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MG Midget and Sprite Technical - Oil Cooler Hardware & Installation

Hello midgeteers:

Today, I came across a local advertisement for a used oil cooler kit from a 1979 MGB. A quick check of the web site indicates that the part number for the 10 row cooler size for the MGB is the same as my 1972 Midget. Part number #235-915 and it appears to be stamped

Mike Pelone

And here is another photo...

Mike Pelone

Personally, I would never fit a used oil cooler, as you never know what's in it and you can never be sure that you've cleaned everything out of it.

When I blew up the engine on the racing Sprite, the cooler went straight in the bin.
Dave O'Neill 2

Major X 2, Dave O'Neill

Its like using another stranger mans used condom, you just dont know what your going to catch

That said, it looks very sharp almost new has it been installed

I notice its missing a thermostate or a winter time cooler cover

Something else to do is us a liberial amount of anti seizure compound (same stuff you put on spark plug threads) that will allow the connections to become separated at a later time without twisting the connections off of the hoses

The bracket that holds the cooler can be fidgitty to get installed

Prop and the Blackhole Midget

Thanks guys - All good suggestions...

I believe that I can easily flush out any goo and gunk from the smaller size (10 row) oil cooler with kerosene and my air hose set to low pressure. Possibly gravity can my friend also.

I have rebuilt several engines with bent crankshafts, spun main and rod bearings and/or bent connecting rods and histories of bad maintenance by previous owners.
The dis-assembly and rebuild always goes hand-in-hand with good work shop including the MG war cry of “clean, wipe, clean, wipe…”

If we over obsessed over metal filings inside any of the engine components – then nothing would ever get rebuilt.

However, I still would like to get some close up photos of the hose connections near the oil filter area.

Thanks for any assistance with the digital pics.

Buffalo, NY

Mike Pelone

If you plumb the cooler in the usual way you will want the pipes to have a right angle elbow on leaving the cooler (the pipes usually go out through a couple of holes on the extreme right near or through the splash shield). The pipes in the picture leave straight up and I think you would have to bend them very sharply or run out of clearance. Also I would recommend a thermostat else on cooler days you will never get the oil up to temperature.

I agree with Dave O's comment about avoiding a used cooler but - hey - that's up to you.

Chris Hasluck


This is from an old parts book and is how mine is fitted, not sure what brackets etc are still available as I had problems locating on the Moss website.

Basically the flexible pipes replace the original steel pipe that goes from the oil filter housing to the engine block.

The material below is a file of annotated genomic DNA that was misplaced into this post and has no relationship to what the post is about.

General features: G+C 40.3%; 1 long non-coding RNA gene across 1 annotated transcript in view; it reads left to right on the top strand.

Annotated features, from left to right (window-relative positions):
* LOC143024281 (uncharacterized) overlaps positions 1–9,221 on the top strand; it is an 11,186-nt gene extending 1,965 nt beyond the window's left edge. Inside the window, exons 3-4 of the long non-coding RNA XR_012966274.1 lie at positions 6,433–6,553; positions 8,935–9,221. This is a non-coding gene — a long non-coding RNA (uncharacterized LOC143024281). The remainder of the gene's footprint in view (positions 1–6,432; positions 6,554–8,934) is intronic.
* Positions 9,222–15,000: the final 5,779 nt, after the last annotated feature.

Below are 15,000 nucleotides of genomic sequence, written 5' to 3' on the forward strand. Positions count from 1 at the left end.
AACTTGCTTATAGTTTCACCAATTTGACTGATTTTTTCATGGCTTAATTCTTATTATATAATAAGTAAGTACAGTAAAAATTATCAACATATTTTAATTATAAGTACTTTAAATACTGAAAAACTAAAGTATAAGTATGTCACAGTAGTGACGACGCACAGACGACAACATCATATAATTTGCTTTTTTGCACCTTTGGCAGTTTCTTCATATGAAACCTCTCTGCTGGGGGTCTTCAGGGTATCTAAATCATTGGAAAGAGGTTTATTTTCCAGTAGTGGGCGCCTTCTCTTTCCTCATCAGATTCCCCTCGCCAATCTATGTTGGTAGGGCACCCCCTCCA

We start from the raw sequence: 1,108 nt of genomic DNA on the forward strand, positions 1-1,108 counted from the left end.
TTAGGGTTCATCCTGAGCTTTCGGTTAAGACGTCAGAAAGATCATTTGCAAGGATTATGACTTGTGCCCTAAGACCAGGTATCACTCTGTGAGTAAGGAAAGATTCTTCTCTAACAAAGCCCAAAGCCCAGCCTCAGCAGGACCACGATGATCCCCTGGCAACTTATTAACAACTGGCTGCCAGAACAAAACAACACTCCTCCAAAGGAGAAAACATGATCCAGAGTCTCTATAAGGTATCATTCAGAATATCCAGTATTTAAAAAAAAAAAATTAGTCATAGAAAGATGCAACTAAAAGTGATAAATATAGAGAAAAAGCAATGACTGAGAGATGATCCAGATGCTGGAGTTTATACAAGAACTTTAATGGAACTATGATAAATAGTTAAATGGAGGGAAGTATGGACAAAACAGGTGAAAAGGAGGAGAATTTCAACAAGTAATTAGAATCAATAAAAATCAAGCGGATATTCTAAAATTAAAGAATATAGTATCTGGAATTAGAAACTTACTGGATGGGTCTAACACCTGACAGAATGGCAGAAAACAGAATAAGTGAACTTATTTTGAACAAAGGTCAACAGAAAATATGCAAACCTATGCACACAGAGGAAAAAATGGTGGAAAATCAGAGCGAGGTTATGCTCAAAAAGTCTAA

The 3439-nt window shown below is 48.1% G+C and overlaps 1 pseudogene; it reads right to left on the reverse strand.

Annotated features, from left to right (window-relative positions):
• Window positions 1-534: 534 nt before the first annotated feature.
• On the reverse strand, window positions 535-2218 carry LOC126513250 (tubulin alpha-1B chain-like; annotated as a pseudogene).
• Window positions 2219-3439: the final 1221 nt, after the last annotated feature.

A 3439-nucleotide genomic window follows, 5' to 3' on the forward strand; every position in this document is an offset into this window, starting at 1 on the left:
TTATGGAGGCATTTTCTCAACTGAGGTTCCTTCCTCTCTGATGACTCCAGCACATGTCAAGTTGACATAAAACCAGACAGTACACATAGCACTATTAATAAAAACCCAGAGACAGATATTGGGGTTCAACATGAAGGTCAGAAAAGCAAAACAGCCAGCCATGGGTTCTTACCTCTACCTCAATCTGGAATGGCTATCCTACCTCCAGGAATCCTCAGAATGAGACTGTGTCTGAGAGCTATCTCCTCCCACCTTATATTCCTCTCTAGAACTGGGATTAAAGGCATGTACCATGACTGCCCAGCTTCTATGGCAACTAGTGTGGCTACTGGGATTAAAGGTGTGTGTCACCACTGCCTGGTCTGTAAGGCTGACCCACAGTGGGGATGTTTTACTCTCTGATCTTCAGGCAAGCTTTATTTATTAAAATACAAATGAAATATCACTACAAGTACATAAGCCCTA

The cooler bracket is AHA8386 (item 3)and the 'P' bracket(13) that fixes the hoses to the inner wing is AHA8779.
Item 18 is just a folded strip of rubberised webbing wrapped around the hoses.



richard boobier


Thanks for the tip about the proper angle fitting of both hoses where they attach to the oil cooler. We have a commercial truck repair garage down the street and they are known for fabricating custom hydraulic hoses. They should have no trouble replacing the hose ends with the correct angle.

The car is still in winter storage – but once I get it back into my garage – I will measure the required lengths – perhaps, there may be enough meat on these hoses to simply cut off then re-crimp the proper hose end with correct thread types. Any thoughts on using rubber versus stainless wrapped hoses? I am more interested in function over aesthetics.


Thanks for the exploded parts page scan – that certainly adds to the installation details. I can fabricate the sheet metal mounting bracket based on actual measurements. Also, that funky hose bracket that probably mounts to the inner fender sheet metal should be easy to bend as required to contain the loop of the hoses.

Perhaps I will include some type of rubber lining (or wrap) to minimize any chafing of the hoses. Looks to be a decent Spring project...

Buffalo, NY
Mike Pelone

The stainless steel hoses are alot longer then the rubber, so hopefully your in good shape... I can try to post a pic of mine tomarrow

Prop and the Blackhole Midget

The mounting bracket is still available - I bought one last year for £12 new from an MG supplier. I don't think there is any need for the fancy bracket thing. Once those stainless pipes pass through the front valance and splash guard there is not a lot of movement left.
Chris Hasluck

here are a couple of pics of my installation. In the first you can see the (unfitted) cooler bracket in the front valance trough. I bought this new from MGOC but I'm pretty sure MOSS also stock it.

graeme jackson

And the front view showing the oil cooler fitted.

graeme jackson


What paint did you use to paint your cly head with

1st time I used powder coat, nice but it dosnt hold up under hardware very well, im using enamal with alot of hardner on this head and so far so good but looking a bit thin in places where oil /anti frezse has sat to long...easy to touch up

Prop and the Blackhole Midget

Engine enamel :-)
graeme jackson

Its not the spray can stuff is it?

Been there done that... wont do that agian, I looks great for about 6 months, then the heat and condensation takes its toll.

Prop and the Blackhole Midget

tin of paint and a brush Prop. prepped the head well beforehand - degreaser and a light sanding.
graeme jackson

This thread was discussed between 20/04/2015 and 23/04/2015

MG Midget and Sprite Technical index

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